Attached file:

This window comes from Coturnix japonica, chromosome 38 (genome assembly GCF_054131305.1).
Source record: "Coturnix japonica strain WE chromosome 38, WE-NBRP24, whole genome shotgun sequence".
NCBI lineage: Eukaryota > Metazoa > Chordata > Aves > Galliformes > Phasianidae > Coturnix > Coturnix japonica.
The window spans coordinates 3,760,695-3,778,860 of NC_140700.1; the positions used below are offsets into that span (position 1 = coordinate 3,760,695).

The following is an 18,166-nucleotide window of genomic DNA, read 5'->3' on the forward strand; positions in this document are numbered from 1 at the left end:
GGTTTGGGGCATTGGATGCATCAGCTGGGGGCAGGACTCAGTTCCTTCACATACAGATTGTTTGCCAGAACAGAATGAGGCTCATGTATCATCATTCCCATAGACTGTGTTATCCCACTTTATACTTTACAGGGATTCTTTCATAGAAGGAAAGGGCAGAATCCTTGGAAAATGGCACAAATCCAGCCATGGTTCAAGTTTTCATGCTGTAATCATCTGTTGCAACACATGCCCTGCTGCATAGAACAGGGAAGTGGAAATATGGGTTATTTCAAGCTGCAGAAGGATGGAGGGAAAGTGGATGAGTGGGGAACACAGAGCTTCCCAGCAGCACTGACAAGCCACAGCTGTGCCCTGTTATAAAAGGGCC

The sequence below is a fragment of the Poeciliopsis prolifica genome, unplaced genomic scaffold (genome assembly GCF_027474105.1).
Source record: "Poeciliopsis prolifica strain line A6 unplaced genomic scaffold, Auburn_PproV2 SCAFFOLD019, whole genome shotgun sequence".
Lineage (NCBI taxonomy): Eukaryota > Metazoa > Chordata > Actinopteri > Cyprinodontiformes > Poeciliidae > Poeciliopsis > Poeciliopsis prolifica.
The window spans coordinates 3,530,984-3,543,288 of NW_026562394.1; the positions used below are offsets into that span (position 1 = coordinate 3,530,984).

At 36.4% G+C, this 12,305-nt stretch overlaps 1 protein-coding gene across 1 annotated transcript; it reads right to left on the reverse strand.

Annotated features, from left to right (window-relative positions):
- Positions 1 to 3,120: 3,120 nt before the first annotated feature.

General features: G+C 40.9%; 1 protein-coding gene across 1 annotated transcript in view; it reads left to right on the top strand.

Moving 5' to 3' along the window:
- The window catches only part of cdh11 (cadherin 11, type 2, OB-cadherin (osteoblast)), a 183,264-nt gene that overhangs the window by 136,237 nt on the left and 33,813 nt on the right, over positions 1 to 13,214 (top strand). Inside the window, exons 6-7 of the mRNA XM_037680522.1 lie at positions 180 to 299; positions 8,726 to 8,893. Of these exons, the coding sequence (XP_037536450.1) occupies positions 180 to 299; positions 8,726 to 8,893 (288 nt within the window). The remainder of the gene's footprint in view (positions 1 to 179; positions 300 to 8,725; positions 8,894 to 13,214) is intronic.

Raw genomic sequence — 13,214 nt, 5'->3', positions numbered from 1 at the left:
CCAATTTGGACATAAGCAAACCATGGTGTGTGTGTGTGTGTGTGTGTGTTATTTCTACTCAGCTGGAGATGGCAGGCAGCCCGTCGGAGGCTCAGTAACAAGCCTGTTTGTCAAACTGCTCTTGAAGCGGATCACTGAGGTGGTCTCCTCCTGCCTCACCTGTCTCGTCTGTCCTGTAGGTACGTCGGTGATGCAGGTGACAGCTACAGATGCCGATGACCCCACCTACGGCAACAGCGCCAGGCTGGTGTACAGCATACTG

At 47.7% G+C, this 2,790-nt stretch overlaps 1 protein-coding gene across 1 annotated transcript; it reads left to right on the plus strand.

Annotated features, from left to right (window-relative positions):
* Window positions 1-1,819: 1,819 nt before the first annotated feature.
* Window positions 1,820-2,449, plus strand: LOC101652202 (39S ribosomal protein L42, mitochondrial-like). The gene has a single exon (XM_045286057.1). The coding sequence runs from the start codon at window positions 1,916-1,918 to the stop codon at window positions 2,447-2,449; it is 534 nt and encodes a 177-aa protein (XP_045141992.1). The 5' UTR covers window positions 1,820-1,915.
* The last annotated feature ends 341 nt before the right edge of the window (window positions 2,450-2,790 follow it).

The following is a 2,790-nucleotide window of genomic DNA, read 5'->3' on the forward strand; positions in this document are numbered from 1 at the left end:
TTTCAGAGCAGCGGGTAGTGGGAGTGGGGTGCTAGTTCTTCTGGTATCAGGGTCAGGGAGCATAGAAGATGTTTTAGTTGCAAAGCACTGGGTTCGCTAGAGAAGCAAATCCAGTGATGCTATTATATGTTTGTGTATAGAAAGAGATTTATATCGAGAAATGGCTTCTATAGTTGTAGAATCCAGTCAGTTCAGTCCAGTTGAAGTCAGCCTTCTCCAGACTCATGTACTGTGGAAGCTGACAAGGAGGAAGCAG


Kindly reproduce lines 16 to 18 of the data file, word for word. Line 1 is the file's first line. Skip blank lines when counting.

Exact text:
- The window catches only part of cdh11 (cadherin 11, type 2, OB-cadherin (osteoblast)), a 183,264-nt gene that overhangs the window by 136,237 nt on the left and 33,813 nt on the right, over positions 1 to 13,214 (top strand). Inside the window, exons 6-7 of the mRNA XM_037680522.1 lie at positions 180 to 299; positions 8,726 to 8,893. Of these exons, the coding sequence (XP_037536450.1) occupies positions 180 to 299; positions 8,726 to 8,893 (288 nt within the window). The remainder of the gene's footprint in view (positions 1 to 179; positions 300 to 8,725; positions 8,894 to 13,214) is intronic.

Raw genomic sequence — 13,214 nt, 5'->3', positions numbered from 1 at the left:
CCAATTTGGACATAAGCAAACCATGGTGTGTGTGTGTGTGTGTGTGTGTTATTTCTACTCAGCTGGAGATGGCAGGCAGCCCGTCGGAGGCTCAGTAACAAGCCTGTTTGTCAAACTGCTCTTGAAGCGGATCACTGAGGTGGTCTCCTCCTGCCTCACCTGTCTCGTCTGTCCTGTAGGTACGTCGGTGATGCAGGTGACAGCTACAGATGCCGATGACCCCACCTACGGCAACAGCGCCAGGCTGGTGTACAGCATACTG